Author: Joe Kizlauskas
Last Updated: 7th April 2022
Despite a relative decline in handling, Nevada saw the second-most sports betting action of any state in the US in December.
The Silver State came in well ahead of Pennsylvania, with a sports betting handle of $588 million.
The $588 million figure from Nevada was down around 3.5 percent month-on-month. And it was also down from the state high of $660 million wagered in October by around 11 percent.
Retail bets accounted for 40 percent of the overall handle, compared to 60 percent of the total online handle. Due to its arcane laws requiring in-person account registration, Nevada continues to lag behind the rest of the world in smartphone adoption.
For the month, the state collected $2.8 million in taxes.
For December, Nevada sportsbook revenue came in at $40.6 million, good for a 6.8 percent hold rate. From November, the revenue figure was down around 33 percent and put Nevada for the month just behind Pennsylvania, good for third in the US.
Similar story for full year
For CY2020, $262.8 million was won by Nevada sportsbooks, down 20 percent from 2019. That put it around $7 million behind the demand for PA sports betting, which provided $270 million.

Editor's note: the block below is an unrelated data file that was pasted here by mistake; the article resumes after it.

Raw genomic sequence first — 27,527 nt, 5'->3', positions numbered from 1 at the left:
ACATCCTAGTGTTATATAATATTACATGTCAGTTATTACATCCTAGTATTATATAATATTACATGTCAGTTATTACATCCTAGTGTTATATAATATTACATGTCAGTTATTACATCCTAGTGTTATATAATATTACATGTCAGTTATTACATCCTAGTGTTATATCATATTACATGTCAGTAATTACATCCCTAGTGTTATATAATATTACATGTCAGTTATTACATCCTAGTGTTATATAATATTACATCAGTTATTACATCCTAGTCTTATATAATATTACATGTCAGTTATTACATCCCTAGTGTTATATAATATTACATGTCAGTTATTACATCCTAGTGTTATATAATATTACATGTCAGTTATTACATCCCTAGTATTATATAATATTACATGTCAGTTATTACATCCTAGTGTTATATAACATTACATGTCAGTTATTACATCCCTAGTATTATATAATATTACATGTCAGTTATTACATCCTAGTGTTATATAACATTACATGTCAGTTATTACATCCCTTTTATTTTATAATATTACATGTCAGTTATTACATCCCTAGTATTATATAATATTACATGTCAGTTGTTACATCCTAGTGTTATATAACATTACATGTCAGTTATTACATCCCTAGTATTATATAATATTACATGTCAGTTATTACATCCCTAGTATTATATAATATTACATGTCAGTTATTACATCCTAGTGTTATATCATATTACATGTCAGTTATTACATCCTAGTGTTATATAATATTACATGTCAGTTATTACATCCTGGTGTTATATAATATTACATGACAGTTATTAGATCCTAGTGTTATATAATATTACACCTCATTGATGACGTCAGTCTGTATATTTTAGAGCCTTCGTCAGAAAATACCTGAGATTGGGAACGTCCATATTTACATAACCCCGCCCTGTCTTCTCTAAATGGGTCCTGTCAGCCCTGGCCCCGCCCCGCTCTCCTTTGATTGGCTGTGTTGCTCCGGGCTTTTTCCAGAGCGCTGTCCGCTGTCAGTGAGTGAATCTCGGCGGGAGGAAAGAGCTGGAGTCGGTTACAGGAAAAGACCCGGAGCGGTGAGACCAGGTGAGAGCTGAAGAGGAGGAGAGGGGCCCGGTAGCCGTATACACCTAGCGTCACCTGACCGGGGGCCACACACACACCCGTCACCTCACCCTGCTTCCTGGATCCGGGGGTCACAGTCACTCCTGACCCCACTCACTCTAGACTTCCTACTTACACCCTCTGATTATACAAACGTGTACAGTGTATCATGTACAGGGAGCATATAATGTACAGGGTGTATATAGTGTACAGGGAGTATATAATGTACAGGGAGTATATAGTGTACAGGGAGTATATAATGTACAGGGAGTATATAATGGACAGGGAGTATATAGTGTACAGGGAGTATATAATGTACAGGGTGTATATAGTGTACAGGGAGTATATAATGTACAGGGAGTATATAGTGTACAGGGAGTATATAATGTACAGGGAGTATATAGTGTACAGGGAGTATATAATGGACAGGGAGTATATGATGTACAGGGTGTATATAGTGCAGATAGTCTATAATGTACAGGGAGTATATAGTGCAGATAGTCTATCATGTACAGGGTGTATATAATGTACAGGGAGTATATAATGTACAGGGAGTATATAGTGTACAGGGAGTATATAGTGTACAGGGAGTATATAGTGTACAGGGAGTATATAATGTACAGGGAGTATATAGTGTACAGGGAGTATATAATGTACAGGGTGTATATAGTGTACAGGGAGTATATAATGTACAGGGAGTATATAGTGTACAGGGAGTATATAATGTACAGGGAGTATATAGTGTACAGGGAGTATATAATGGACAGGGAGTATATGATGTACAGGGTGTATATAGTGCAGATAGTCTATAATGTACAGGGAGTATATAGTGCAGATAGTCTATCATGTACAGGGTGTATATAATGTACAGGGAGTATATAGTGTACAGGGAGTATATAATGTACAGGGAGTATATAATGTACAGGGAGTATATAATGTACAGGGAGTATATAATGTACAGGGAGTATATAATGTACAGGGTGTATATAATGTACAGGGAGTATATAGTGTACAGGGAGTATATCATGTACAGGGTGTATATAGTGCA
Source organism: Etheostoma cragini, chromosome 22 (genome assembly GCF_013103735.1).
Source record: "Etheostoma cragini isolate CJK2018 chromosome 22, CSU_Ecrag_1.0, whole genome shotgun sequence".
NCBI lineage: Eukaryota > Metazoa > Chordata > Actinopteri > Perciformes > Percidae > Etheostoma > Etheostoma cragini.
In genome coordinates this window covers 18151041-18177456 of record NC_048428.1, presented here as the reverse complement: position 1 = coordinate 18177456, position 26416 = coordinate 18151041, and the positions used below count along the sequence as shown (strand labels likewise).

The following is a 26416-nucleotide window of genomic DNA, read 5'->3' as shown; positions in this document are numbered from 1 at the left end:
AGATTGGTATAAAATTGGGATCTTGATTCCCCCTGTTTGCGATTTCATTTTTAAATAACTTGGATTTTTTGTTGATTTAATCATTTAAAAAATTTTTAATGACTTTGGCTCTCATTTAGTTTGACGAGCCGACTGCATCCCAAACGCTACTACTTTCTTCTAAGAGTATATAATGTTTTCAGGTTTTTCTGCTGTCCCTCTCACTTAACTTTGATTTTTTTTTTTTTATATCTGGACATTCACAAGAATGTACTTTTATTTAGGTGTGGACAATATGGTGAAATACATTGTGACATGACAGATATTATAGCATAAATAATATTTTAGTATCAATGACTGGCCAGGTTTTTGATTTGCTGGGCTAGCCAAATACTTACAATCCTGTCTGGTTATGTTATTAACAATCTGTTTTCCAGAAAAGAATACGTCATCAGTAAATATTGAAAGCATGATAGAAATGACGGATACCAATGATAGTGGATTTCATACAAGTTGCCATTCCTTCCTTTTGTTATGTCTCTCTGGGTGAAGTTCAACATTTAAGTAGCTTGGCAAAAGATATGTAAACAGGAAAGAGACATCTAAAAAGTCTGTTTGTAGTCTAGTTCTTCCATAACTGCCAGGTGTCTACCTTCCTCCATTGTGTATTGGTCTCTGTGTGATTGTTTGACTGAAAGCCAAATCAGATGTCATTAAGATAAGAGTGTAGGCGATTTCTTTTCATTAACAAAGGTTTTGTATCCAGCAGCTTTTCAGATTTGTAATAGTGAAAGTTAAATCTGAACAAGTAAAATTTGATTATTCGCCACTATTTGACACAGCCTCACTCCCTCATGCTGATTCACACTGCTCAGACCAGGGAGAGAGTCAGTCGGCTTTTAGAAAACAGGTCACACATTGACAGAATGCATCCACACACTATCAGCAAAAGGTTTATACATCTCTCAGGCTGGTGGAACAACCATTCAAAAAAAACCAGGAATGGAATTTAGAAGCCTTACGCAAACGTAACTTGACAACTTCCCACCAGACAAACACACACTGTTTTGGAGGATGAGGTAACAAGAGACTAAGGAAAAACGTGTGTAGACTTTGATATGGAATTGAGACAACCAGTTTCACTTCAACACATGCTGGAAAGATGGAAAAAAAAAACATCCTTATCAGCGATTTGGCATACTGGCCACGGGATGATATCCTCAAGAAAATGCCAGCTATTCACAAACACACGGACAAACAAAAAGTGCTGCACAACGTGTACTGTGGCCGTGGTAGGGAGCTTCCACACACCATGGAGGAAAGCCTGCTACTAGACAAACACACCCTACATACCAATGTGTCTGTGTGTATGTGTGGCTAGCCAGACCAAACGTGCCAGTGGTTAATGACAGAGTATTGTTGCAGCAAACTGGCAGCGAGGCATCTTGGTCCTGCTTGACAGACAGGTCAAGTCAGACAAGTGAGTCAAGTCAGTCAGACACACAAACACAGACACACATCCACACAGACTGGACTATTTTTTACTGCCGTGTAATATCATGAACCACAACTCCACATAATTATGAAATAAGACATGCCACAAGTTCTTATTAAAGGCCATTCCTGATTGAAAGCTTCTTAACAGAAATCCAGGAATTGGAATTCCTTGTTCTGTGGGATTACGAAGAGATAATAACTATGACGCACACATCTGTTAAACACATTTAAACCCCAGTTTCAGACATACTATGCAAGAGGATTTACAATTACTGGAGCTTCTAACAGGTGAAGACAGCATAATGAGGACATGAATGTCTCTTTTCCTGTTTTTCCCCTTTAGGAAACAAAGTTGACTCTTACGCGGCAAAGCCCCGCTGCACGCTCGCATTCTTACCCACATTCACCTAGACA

Nevada’s full year sports betting handle also fell 19 percent to $4.3 billion, reflecting the pandemic’s effect on out-of-state bettors. At the height of the pandemic, Nevada casinos shut down for a month and operated at 50 percent or less of capacity for the rest of 2020.
Nevada’s future in sports betting
Given the prevalence of out-of-state bettors and the scale of retail betting management, it is difficult to overstate the effects of the pandemic on Nevada and Las Vegas. Particularly compared to an online-heavy state like PA, it will be interesting to see how it bounces back as restrictions increase.
As for the broader market, even before Illinois submits its figures, its worth noting US sports betting handle in December has already exceeded $3.27 billion. At $3.25 billion, November was the previous high water mark.
With the latest addition of Virginia and Michigan, in early 2021, monthly management will start steaming past $3.5 billion.